Emerald Ash Borer Beetle

What Ontario property owners need to know…

When it comes to tree care in Southern Ontario, one of the most pervasive threats is the Agrilus Planipennis, or Emerald Ash Borer (EAB), a tiny green beetle that wreaks havoc with Ontario’s ash trees.

Originally sighted in Ontario in the early 2000s, EAB has spread rapidly and is now considered a significant threat to ash trees throughout the province.

Ash trees are a popular choice of many landscapers and homeowners for their lush greenery. The ash tree can grow to tremendous heights – and that’s what makes the EAB a threat to our communities.

The EAB will silently and secretly burrow its way under the bark of the tree, blocking the tree’s natural ability to draw up water. By the time the signs of their damage is obvious, it’s already too late to save the tree. As the large ash trees are killed by the invading beetle, their dead branches become a threat to property and people, making their removal a high priority.

Some Frequently Asked Questions (FAQs)

How can I tell if my tree is infested by the EAB?

The beetles aren’t easy to spot, and since they do their damage under the bark, the first sign of trouble is usually dead branches or whole trees. You might find some “D-shaped” exit holes in the bark of your tree, or ragged leaves from feeding. These are clear indicators that the EAB is present, and a certified arborist can confirm your suspicions. If you do come across the beetle, it will be distinctly noticeable because of its bright, emerald green colour.

For tips and images to help you, visit the Town of Richmond Hill
http://www.richmondhill.ca/subpage.asp?pageid=emerald_ash_borer

Whose responsibility is the removal of a dead tree?

Property owners are responsible for the removal of a dead tree on their property. To confirm that the tree should be removed, contact a certified arborist, such as . The arborist will make a diagnosis and advise you of your options. Ash trees on public property are the responsibility of the Town.

Do I need a special permit to have an affected ash tree removed?

No. Since the dead trees pose a threat to people and property, local guidelines encourage their removal sooner than later, and no special permit is required.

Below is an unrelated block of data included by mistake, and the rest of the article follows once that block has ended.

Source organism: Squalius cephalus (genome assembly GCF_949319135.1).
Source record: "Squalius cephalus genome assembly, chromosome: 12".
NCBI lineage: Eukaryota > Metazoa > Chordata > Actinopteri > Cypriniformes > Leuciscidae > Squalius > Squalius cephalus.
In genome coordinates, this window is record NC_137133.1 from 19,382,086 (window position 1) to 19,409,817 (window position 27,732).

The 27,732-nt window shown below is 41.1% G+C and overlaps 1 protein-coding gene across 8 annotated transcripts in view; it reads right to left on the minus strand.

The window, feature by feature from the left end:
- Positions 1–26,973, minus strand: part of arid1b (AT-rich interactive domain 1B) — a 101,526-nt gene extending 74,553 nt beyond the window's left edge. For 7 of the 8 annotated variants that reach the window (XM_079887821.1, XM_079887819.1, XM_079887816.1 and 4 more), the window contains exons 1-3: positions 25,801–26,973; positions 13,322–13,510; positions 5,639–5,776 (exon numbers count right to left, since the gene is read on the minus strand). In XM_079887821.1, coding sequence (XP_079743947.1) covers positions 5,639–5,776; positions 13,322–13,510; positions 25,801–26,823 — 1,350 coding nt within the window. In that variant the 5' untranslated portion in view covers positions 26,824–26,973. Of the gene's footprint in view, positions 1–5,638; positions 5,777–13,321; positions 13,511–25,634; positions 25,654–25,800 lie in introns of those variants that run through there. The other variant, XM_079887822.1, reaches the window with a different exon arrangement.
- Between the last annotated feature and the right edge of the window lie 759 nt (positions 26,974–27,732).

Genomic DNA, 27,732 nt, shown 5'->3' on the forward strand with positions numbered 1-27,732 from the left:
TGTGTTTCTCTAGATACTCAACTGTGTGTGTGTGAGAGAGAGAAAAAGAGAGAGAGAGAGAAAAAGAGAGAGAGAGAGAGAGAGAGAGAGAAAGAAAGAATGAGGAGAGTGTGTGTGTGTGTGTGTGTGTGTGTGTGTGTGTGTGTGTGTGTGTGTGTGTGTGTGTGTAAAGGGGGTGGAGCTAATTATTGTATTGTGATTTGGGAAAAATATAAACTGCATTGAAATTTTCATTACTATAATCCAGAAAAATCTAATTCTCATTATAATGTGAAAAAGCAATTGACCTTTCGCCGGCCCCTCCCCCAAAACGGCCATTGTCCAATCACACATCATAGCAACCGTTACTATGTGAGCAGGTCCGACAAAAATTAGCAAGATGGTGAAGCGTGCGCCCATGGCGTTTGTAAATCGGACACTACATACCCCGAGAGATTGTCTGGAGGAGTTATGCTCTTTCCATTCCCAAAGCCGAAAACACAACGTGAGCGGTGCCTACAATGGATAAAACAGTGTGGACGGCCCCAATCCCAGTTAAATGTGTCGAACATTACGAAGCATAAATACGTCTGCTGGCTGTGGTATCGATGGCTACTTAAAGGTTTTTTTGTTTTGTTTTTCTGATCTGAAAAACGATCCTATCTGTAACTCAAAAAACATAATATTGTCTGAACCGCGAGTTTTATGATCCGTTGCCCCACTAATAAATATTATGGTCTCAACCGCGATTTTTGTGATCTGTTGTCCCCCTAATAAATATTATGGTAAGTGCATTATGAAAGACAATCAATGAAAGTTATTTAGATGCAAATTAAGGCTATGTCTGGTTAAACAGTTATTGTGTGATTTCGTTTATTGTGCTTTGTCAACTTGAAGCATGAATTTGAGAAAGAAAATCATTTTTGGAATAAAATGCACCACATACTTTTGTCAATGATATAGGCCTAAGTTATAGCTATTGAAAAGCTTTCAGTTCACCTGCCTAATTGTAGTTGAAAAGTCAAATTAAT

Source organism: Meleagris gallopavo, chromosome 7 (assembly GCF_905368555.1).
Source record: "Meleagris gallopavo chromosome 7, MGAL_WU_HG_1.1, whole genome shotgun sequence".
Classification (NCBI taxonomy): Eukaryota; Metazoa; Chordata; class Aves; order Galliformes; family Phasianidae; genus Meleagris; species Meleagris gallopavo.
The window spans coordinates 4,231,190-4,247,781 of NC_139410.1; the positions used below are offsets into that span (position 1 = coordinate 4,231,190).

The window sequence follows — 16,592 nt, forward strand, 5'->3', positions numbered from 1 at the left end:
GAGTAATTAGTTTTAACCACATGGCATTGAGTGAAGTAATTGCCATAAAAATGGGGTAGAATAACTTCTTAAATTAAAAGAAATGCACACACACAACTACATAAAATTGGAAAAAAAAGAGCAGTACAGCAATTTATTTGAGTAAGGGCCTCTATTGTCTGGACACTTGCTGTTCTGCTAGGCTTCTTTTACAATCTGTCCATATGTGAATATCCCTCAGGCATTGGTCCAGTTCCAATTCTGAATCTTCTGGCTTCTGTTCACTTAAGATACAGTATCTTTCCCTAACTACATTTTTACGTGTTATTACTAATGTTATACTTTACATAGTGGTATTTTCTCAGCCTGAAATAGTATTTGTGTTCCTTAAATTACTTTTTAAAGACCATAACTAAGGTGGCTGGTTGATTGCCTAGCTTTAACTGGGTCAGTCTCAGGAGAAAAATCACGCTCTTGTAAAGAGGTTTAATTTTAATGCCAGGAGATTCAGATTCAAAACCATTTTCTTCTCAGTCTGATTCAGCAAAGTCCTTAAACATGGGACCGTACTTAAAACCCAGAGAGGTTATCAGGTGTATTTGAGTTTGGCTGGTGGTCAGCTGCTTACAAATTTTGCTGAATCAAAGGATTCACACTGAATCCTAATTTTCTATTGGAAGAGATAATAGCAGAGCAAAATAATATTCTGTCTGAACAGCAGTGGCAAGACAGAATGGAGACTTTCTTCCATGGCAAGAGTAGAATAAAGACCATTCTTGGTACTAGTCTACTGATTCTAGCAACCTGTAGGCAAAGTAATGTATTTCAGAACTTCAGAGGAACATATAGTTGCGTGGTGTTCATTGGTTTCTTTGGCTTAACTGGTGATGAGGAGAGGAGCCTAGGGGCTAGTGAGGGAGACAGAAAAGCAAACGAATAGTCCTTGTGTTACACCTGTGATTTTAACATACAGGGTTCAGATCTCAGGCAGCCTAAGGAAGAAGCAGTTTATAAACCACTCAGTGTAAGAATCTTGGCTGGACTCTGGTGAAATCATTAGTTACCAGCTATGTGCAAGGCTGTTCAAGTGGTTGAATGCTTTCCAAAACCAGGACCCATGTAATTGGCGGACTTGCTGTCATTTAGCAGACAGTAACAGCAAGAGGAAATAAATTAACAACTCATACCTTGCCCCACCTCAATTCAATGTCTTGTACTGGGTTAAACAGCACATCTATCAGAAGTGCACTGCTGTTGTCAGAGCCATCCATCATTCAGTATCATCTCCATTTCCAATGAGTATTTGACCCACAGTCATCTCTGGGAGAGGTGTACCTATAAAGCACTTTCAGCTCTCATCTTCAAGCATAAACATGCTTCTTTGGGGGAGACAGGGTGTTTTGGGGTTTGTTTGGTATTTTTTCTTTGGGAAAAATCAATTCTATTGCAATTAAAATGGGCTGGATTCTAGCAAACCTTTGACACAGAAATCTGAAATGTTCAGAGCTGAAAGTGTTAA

Can I cut my tree down myself?

Tree removal can be extremely dangerous, especially when the tree is dead. In the case of ash trees, which are dense hardwood, they are also extremely large and heavy, posing further danger to those on the job. A trained professional arborist will climb the tree, using special safety equipment, rope portions of the branches and remove them individually, to mitigate the risk of damage. Also, a professional tree services company will be fully licenced and insured against injury or damage to your property, or that of a neighbour, further protecting you if something should happen.

 

What happens after the tree is removed?

Once the tree is safely felled, a professional tree services company will chip the branches and clean up the mess, reducing the inconvenience to you and your neighbours. They will also provide you with an optional stump grinding service to remove the unsightly stump, and make way for landscaping options to replace your lost tree.

Can EAB spread to other trees on my property?

EAB is a threat to ash trees only and it is expected to affect all Ontario’s ash trees in the next few years. It won’t spread to other types of trees on your property, but if you have other ash trees, they should also be inspected for the beetle’s presence.

Still have questions?

Call ECOGREEN Tree Services and Landscape Construction – 905.884.6089
with all your tree care and property beautification questions. Our estimates are free, and we’re here to help!
2017-09-01T21:02:15+00:00

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